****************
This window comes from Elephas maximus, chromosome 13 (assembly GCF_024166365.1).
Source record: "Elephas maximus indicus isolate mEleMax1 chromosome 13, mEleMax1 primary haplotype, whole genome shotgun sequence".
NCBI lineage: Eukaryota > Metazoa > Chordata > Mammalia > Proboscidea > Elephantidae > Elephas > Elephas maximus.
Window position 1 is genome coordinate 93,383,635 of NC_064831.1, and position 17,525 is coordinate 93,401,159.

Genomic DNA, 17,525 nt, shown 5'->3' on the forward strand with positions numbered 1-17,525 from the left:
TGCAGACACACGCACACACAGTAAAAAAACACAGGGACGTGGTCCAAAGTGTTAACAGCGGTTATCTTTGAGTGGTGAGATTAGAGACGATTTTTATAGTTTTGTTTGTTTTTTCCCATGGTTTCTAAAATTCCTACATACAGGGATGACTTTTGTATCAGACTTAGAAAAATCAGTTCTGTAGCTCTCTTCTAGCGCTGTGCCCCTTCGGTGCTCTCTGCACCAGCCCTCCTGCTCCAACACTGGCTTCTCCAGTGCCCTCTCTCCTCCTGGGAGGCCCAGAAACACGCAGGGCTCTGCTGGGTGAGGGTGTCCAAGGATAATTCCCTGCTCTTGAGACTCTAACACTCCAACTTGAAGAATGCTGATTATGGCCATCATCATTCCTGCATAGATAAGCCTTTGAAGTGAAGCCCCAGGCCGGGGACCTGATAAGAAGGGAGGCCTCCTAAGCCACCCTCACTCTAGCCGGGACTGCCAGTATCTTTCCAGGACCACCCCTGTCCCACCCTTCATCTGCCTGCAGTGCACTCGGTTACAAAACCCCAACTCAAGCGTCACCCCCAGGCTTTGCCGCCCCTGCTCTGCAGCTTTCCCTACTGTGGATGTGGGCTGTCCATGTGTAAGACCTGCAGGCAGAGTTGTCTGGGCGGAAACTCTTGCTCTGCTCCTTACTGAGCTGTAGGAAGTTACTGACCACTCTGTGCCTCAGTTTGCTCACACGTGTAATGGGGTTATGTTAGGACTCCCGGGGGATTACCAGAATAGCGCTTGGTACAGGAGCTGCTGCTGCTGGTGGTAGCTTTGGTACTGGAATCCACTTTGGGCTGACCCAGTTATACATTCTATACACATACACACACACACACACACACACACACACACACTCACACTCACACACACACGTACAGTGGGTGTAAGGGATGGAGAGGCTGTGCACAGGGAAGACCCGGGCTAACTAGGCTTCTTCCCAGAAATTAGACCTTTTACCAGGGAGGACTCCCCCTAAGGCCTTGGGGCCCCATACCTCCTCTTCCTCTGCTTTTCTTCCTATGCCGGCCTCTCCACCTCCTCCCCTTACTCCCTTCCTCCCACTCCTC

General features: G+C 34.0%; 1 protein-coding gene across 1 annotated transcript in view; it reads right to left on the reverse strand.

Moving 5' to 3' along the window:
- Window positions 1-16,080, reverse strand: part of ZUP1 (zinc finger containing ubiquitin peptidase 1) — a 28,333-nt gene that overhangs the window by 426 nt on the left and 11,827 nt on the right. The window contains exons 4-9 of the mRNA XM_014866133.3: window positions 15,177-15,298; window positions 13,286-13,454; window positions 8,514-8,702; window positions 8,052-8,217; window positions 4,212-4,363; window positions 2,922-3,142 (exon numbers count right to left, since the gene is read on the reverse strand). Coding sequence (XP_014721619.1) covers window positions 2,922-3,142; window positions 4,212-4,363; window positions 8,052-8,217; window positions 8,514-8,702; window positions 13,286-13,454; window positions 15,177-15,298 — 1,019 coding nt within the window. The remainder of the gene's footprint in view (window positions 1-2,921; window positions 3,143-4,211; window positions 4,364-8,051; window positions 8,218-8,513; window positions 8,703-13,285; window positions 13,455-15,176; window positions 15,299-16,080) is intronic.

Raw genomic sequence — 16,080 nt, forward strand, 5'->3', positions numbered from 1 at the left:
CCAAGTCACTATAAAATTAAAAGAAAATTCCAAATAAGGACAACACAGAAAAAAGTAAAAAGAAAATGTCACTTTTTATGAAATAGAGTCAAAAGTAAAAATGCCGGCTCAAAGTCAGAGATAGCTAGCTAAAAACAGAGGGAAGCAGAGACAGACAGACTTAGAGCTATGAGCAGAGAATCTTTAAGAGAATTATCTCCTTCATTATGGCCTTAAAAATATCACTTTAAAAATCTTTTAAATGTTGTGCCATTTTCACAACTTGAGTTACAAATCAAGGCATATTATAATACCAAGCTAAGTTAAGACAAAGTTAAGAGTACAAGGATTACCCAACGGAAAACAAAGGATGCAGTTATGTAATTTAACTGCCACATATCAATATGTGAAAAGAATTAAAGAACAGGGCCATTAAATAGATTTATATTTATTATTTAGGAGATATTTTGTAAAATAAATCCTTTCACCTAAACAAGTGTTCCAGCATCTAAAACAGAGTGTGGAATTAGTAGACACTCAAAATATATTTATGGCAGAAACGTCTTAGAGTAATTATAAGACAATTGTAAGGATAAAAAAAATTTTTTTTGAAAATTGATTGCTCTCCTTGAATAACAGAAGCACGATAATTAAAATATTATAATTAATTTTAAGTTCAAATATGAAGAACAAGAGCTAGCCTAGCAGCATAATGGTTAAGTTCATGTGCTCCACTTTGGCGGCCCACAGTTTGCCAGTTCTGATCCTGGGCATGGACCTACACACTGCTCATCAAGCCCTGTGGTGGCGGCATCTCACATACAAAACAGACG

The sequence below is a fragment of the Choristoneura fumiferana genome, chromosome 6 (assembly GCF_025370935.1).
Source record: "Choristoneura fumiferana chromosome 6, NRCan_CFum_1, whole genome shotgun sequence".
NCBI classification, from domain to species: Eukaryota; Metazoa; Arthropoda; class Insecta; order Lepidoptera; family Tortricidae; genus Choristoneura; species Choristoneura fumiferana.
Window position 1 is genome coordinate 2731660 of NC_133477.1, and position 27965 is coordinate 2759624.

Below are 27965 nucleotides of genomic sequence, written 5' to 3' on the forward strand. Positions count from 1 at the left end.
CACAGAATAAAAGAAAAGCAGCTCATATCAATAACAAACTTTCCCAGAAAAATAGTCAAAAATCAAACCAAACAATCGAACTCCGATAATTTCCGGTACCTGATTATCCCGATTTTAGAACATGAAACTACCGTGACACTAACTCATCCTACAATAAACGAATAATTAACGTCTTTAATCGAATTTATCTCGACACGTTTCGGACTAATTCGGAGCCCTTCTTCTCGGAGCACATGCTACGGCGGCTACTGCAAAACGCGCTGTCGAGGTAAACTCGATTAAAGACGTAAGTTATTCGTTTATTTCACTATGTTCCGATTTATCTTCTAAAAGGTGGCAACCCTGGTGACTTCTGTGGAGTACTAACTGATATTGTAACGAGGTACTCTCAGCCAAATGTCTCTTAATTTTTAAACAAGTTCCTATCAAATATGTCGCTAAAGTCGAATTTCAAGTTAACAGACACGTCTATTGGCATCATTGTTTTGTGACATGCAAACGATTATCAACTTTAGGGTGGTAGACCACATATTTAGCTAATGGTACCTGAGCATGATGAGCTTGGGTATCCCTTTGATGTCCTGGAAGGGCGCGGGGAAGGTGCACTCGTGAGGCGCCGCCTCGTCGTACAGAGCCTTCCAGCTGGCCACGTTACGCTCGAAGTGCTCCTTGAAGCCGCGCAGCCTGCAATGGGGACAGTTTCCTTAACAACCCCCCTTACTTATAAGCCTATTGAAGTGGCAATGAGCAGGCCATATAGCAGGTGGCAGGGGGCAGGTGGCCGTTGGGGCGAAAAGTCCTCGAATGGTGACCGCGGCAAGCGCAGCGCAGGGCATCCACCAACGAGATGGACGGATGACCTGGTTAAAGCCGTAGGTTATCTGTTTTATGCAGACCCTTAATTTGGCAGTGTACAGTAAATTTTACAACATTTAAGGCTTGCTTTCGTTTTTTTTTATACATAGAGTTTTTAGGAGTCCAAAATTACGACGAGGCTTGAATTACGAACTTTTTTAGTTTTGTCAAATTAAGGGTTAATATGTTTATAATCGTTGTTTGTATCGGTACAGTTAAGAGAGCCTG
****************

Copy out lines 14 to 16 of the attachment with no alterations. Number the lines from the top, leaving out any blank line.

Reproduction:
NCBI classification, from domain to species: Eukaryota; Metazoa; Arthropoda; class Insecta; order Lepidoptera; family Tortricidae; genus Choristoneura; species Choristoneura fumiferana.
Window position 1 is genome coordinate 2731660 of NC_133477.1, and position 27965 is coordinate 2759624.

Below are 27965 nucleotides of genomic sequence, written 5' to 3' on the forward strand. Positions count from 1 at the left end.